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Work On Native Cultural Center Could Start Back Up In 2017

The unfinished American Indian Cultural Center and Museum in Oklahoma City.
Brent Fuchs
The Journal Record
The unfinished American Indian Cultural Center and Museum in Oklahoma City.

Construction could resume as early as this spring on a long-delayed Native American museum near downtown Oklahoma City.

Even though the work stalled four years ago, the Chickasaw Nation and the City of Oklahoma City have almost resolved the final legal obstacles, The Journal Record's Brian Brus reports:

Craig Freeman, the city’s finance director, said the Chickasaws are in the process of confirming the state government has cleared the site of other obligations. “They are still in the process of getting clear title,” Freeman said. “They believe they’ve taken care of most of the hurdles and don’t feel like the legislation is going to be a holdup. … With all the different ownership issues and easements and other factors involved with that land, they want to make sure they’re clear to develop the property.”

The museum is still not yet open to the public, but city and tribal officials say the finish line is in reach. Earlier this year the two governments joined forces to save the project and take over responsibility from the state.

In January this year, Oklahoma City Hall accepted the terms of legislation signed into law by Gov. Mary Fallin to finish and operate the center. But at the same time, city officials said it would be counterproductive to get into the tourism business, so feelers were put out for third-party assistance. The Chickasaw Nation stepped up at the last minute with a proposal that the AICCM be completed by the state’s Office of Management and Enterprise Services with capital costs beyond $65 million picked up by the tribe. Once the center is running, the tribe will pay Oklahoma City $2 million per year for up to seven years toward operating deficits. Any net profits derived from the AICCM above that amount will be used to fund an endowment for future operations. The plan was signed by Mayor Mick Cornett in January. Since then, the tribe has been quiet about the project. A tribal representative Tuesday deferred comment to spokeswoman Kym Koch-Thompson, who said only that the Chickasaw Nation is still in a period of due diligence.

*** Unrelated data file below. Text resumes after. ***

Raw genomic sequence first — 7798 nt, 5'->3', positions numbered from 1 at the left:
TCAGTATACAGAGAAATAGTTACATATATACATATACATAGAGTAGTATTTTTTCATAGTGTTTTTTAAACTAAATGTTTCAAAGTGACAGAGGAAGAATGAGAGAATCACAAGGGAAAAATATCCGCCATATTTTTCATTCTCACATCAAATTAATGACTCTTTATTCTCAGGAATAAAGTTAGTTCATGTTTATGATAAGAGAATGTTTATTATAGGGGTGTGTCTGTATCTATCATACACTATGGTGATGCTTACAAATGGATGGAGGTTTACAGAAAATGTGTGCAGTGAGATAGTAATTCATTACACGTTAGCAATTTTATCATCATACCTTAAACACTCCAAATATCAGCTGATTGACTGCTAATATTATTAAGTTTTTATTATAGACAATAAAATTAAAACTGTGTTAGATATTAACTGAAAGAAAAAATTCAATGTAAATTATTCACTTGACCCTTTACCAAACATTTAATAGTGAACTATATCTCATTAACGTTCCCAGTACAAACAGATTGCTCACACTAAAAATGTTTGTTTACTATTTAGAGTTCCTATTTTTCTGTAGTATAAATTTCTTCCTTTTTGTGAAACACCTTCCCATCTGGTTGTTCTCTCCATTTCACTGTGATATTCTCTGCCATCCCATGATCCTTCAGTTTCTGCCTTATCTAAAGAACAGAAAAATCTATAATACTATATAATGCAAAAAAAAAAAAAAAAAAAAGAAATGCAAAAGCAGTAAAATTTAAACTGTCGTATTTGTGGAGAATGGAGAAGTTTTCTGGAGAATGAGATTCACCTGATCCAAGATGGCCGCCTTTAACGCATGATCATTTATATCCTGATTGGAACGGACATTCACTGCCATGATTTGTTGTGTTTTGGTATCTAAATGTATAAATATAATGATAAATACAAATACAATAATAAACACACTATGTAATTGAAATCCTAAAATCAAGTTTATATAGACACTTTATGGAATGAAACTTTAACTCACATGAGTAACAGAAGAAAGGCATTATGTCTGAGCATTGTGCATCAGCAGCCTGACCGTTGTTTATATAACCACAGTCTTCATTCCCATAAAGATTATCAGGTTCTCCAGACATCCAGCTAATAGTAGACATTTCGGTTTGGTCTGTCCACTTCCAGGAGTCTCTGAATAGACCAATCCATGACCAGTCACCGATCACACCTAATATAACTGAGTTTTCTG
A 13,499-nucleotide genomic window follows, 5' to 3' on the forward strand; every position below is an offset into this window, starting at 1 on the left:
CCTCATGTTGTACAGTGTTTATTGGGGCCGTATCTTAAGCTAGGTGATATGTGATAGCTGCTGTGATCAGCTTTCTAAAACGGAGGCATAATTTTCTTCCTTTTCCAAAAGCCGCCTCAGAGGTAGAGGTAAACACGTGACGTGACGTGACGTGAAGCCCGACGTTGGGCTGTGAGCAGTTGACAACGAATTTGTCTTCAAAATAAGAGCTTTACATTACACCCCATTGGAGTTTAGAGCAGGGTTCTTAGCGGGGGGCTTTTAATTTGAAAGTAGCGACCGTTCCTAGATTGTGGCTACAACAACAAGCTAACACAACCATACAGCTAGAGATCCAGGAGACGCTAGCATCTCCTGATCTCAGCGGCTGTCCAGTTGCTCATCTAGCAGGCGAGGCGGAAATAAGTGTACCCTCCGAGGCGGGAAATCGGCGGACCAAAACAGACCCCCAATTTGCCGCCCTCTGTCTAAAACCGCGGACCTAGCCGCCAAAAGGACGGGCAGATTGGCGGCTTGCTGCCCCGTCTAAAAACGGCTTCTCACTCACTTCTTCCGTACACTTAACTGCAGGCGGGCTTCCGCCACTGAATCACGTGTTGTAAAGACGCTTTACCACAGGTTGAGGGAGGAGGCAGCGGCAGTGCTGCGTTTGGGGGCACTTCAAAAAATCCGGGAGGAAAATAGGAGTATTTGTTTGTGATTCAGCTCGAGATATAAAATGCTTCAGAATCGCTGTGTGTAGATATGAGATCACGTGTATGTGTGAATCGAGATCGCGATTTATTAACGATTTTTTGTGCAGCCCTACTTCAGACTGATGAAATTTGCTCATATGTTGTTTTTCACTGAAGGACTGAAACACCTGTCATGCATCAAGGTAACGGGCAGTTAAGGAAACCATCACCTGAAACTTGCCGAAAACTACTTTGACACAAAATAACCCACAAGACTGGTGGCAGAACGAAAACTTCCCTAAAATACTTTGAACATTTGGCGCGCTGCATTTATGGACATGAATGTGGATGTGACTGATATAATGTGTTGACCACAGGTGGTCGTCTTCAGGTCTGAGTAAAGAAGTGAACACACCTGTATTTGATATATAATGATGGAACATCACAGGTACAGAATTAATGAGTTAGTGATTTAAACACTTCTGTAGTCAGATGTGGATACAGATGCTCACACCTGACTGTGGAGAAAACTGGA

Over the past decade, the state paid out more than $90 million on the project, and it costs about $7 million per year for maintenance and debt.

Freeman says the Chickasaws and city officials expect to have a draft of their relationship and transfer of property sometime next week. Both governments still have to approve that plan.

“At that point, we’ll have a closing date that will rely on the completion of the title work, and I expect that would happen within a couple months,” he said. “Some aspects of this are being worked at the same time, for example trying to get this agreement in place and in position so that the state can move forward with bonds to get started again on construction,” Freeman said.

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Brian Hardzinski is from Flower Mound, Texas and a graduate of the University of Oklahoma. He began his career at KGOU as a student intern, joining KGOU full time in 2009 as Operations and Public Service Announcement Director. He began regularly hosting Morning Edition in 2014, and became the station's first Digital News Editor in 2015-16. Brian’s work at KGOU has been honored by Public Radio News Directors Incorporated (PRNDI), the Oklahoma Association of Broadcasters, the Oklahoma Associated Press Broadcasters, and local and regional chapters of the Society of Professional Journalists. Brian enjoys competing in triathlons, distance running, playing tennis, and entertaining his rambunctious Boston Terrier, Bucky.
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